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This article is taken from Poetry Nation 2 Number 2, 1974.

John Berryman Jonathan Galassi

The writer softens the egotistical character of the day-dream by changes and disguises, and he bribes us by the offer of a purely formal, that is, aesthetic, pleasure in the presentation of his phantasies. The increment of pleasure which is offered us in order to release yet greater pleasure arising from deeper sources in the mind is called an 'incitement premium' or technically, 'forepleasure'. I am of opinion that all the aesthetic pleasure we gain from the work of imaginative writers is of the same type as this 'fore-pleasure', and that the true enjoyment of literature proceeds from the release of tensions in our minds.

- Freud, 'The Relation of the
Poet to Day-Dreaming', tr. Joan Rivière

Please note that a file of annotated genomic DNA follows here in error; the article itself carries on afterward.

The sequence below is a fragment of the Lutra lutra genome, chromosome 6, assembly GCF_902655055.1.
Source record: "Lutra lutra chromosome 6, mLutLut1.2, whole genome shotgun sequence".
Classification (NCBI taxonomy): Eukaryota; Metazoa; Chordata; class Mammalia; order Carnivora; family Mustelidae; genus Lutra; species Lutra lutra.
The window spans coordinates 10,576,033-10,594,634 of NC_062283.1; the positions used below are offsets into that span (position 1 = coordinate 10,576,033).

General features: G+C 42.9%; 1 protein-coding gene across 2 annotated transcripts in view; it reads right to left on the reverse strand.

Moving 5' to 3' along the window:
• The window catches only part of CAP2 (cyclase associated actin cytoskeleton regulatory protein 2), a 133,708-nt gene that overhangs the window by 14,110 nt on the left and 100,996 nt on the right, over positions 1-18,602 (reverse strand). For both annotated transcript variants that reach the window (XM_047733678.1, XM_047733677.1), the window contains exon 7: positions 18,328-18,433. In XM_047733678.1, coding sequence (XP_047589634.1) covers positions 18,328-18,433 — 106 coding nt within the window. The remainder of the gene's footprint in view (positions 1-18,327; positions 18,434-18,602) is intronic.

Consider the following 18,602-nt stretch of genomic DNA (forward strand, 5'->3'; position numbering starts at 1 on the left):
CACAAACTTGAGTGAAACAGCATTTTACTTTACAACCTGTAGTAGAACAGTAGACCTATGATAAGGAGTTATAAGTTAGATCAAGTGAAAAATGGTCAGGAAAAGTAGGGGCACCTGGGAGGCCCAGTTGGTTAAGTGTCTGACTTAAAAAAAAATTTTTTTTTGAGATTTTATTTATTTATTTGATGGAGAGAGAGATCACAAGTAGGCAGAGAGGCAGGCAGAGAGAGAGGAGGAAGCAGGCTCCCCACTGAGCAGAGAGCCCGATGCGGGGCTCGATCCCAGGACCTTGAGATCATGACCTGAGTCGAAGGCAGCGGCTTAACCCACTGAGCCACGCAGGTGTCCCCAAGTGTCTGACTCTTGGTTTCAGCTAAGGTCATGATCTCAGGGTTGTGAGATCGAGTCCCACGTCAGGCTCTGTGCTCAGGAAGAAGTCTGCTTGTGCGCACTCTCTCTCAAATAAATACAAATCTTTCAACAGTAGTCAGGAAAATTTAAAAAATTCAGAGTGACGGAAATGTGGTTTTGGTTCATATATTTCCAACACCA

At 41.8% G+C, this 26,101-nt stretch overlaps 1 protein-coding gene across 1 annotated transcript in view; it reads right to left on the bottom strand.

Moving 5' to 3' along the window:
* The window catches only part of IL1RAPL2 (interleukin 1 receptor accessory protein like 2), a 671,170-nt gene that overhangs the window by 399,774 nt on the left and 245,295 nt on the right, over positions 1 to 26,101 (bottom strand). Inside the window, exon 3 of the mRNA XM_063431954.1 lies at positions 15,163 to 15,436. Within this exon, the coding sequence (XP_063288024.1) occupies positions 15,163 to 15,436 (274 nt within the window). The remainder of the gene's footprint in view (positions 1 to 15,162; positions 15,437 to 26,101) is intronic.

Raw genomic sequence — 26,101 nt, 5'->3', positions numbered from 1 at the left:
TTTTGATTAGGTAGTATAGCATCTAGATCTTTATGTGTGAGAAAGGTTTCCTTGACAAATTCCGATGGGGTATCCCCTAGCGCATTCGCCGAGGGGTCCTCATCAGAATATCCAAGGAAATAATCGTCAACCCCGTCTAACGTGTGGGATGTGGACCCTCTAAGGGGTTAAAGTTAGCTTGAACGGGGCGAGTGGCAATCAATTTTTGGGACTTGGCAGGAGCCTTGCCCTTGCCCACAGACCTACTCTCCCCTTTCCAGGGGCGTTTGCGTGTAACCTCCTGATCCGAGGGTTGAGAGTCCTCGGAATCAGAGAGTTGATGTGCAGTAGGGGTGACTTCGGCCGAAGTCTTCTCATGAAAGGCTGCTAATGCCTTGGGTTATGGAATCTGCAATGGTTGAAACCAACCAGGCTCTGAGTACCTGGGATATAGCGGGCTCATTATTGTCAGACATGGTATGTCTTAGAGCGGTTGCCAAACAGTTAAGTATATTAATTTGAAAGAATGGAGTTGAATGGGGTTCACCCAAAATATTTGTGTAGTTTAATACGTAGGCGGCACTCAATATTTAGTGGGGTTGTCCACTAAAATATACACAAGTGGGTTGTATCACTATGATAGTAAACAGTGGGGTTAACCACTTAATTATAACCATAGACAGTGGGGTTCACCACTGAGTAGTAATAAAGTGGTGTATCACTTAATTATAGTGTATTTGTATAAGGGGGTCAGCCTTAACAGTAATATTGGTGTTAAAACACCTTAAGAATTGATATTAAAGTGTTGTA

FREUD TELLS US that unsatisfied ambitions and erotic wishes are the prime roots of phantasy, and, as its title indicates, Love and Fame is devoted like all Berryman's last work to the phantasies or delusions which dominated the poet's life. 'Her & It', 'Shirley & Auden', a passion for literary renown and an insatiable sexual urge inform this obsessive, regretful recollection of Berryman's youth, when these tremendous forces were only beginning to make themselves felt, and everything was still possible:

I dreamt at times in those days of my name
blown by adoring winds all over


'I wish my penis was big enough for this whole lake!'
My phantasy precisely at twenty:
to satisfy ...

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